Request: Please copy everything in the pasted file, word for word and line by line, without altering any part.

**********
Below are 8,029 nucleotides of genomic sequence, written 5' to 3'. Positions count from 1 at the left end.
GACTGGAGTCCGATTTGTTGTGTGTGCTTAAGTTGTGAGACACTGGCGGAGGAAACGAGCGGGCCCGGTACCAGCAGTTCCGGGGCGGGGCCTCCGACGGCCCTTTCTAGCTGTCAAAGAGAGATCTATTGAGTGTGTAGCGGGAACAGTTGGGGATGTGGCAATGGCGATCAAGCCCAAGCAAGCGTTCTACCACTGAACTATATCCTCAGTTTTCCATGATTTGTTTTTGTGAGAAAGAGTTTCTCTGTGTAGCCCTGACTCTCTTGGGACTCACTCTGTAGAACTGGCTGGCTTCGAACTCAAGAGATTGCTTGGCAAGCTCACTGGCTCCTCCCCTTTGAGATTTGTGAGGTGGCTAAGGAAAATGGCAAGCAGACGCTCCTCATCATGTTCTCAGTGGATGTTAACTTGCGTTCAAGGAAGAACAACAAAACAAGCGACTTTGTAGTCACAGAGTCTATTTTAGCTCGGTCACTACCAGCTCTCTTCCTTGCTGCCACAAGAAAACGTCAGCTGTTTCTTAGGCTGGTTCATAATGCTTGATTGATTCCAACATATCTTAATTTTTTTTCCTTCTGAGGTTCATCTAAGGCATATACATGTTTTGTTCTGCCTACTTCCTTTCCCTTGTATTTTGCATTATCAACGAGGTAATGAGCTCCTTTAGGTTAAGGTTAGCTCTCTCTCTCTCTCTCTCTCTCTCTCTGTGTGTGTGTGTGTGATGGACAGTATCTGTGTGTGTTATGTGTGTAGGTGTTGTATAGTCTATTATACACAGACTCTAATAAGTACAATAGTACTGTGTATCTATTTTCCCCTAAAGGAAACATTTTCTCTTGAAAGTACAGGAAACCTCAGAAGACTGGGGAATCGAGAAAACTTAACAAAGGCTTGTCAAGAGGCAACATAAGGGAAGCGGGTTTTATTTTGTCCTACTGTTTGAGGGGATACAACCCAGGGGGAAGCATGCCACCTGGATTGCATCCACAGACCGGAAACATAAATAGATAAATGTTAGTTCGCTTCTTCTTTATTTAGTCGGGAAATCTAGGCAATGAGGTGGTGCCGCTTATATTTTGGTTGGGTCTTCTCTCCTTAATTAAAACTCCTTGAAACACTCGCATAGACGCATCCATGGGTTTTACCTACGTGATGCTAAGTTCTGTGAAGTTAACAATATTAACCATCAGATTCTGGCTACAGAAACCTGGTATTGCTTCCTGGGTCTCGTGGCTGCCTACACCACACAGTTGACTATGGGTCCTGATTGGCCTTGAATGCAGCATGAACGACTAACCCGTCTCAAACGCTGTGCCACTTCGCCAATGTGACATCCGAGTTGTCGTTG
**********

Below are 8,029 nucleotides of genomic sequence, written 5' to 3'. Positions count from 1 at the left end.
GACTGGAGTCCGATTTGTTGTGTGTGCTTAAGTTGTGAGACACTGGCGGAGGAAACGAGCGGGCCCGGTACCAGCAGTTCCGGGGCGGGGCCTCCGACGGCCCTTTCTAGCTGTCAAAGAGAGATCTATTGAGTGTGTAGCGGGAACAGTTGGGGATGTGGCAATGGCGATCAAGCCCAAGCAAGCGTTCTACCACTGAACTATATCCTCAGTTTTCCATGATTTGTTTTTGTGAGAAAGAGTTTCTCTGTGTAGCCCTGACTCTCTTGGGACTCACTCTGTAGAACTGGCTGGCTTCGAACTCAAGAGATTGCTTGGCAAGCTCACTGGCTCCTCCCCTTTGAGATTTGTGAGGTGGCTAAGGAAAATGGCAAGCAGACGCTCCTCATCATGTTCTCAGTGGATGTTAACTTGCGTTCAAGGAAGAACAACAAAACAAGCGACTTTGTAGTCACAGAGTCTATTTTAGCTCGGTCACTACCAGCTCTCTTCCTTGCTGCCACAAGAAAACGTCAGCTGTTTCTTAGGCTGGTTCATAATGCTTGATTGATTCCAACATATCTTAATTTTTTTTCCTTCTGAGGTTCATCTAAGGCATATACATGTTTTGTTCTGCCTACTTCCTTTCCCTTGTATTTTGCATTATCAACGAGGTAATGAGCTCCTTTAGGTTAAGGTTAGCTCTCTCTCTCTCTCTCTCTCTCTCTCTGTGTGTGTGTGTGTGATGGACAGTATCTGTGTGTGTTATGTGTGTAGGTGTTGTATAGTCTATTATACACAGACTCTAATAAGTACAATAGTACTGTGTATCTATTTTCCCCTAAAGGAAACATTTTCTCTTGAAAGTACAGGAAACCTCAGAAGACTGGGGAATCGAGAAAACTTAACAAAGGCTTGTCAAGAGGCAACATAAGGGAAGCGGGTTTTATTTTGTCCTACTGTTTGAGGGGATACAACCCAGGGGGAAGCATGCCACCTGGATTGCATCCACAGACCGGAAACATAAATAGATAAATGTTAGTTCGCTTCTTCTTTATTTAGTCGGGAAATCTAGGCAATGAGGTGGTGCCGCTTATATTTTGGTTGGGTCTTCTCTCCTTAATTAAAACTCCTTGAAACACTCGCATAGACGCATCCATGGGTTTTACCTACGTGATGCTAAGTTCTGTGAAGTTAACAATATTAACCATCAGATTCTGGCTACAGAAACCTGGTATTGCTTCCTGGGTCTCGTGGCTGCCTACACCACACAGTTGACTATGGGTCCTGATTGGCCTTGAATGCAGCATGAACGACTAACCCGTCTCAAACGCTGTGCCACTTCGCCAATGTGACATCCGAGTTGTCGTTG